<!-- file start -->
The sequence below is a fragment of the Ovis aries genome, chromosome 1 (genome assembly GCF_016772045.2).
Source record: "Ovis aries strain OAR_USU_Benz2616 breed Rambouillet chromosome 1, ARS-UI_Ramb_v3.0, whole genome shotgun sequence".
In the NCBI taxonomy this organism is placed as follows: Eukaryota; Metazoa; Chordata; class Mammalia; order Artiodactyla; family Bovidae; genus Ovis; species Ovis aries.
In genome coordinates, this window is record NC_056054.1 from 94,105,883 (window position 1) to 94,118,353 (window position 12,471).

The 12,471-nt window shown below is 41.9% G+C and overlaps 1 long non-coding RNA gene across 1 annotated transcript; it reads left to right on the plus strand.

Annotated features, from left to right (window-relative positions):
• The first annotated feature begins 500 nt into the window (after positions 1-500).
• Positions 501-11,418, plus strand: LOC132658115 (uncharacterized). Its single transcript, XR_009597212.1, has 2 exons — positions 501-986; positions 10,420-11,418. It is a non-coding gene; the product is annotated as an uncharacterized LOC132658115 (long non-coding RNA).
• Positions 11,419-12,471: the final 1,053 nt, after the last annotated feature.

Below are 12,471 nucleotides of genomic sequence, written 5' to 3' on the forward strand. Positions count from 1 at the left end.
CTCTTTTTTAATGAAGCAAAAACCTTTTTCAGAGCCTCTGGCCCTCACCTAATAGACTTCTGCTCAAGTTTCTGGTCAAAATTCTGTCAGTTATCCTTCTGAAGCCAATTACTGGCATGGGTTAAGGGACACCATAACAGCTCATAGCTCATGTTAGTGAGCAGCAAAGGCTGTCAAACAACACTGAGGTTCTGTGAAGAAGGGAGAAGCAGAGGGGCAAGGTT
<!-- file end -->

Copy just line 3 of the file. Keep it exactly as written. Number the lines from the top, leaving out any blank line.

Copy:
In the NCBI taxonomy this organism is placed as follows: Eukaryota; Metazoa; Chordata; class Mammalia; order Artiodactyla; family Bovidae; genus Ovis; species Ovis aries.